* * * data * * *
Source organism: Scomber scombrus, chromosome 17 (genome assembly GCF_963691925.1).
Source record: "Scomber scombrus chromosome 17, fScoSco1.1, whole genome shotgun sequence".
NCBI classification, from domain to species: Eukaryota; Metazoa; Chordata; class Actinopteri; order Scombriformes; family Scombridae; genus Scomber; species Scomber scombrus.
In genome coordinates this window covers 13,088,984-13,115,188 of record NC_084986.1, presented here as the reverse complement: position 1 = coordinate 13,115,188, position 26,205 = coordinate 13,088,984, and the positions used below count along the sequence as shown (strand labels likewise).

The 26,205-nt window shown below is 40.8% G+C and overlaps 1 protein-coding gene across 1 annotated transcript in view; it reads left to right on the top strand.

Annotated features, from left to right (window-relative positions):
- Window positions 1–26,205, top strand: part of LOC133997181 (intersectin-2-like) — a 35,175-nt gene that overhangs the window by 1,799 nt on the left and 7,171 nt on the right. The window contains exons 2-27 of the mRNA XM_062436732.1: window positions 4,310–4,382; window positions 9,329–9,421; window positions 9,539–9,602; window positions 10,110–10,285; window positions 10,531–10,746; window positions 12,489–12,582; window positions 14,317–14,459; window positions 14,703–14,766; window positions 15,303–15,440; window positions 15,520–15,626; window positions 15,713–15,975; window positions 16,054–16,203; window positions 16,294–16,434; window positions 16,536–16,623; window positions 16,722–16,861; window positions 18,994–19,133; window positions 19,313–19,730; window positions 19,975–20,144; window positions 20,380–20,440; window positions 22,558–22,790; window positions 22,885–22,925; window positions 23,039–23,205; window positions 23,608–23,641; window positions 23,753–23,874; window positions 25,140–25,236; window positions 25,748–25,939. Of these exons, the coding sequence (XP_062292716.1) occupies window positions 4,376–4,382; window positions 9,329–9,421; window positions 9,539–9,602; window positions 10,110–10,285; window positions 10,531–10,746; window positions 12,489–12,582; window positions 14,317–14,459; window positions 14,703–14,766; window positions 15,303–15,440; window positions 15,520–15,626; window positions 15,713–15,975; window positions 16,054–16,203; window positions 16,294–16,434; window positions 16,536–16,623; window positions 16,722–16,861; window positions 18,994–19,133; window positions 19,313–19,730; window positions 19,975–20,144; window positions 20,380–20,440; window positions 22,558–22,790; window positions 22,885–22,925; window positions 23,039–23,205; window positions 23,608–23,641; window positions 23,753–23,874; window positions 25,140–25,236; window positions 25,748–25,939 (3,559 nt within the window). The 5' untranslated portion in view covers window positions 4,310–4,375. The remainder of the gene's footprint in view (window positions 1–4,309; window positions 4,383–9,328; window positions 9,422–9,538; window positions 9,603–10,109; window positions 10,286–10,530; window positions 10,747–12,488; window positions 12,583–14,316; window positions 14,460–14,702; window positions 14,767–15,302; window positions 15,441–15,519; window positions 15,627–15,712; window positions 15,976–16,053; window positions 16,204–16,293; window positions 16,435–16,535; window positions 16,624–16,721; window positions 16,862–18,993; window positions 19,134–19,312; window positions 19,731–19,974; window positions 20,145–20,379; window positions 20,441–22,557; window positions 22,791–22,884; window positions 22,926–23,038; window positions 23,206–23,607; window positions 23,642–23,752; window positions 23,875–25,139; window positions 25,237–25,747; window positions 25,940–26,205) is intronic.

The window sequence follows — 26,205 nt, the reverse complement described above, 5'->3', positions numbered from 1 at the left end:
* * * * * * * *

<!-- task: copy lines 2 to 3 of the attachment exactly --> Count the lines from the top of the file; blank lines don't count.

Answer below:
Source record: "Scomber scombrus chromosome 17, fScoSco1.1, whole genome shotgun sequence".
NCBI classification, from domain to species: Eukaryota; Metazoa; Chordata; class Actinopteri; order Scombriformes; family Scombridae; genus Scomber; species Scomber scombrus.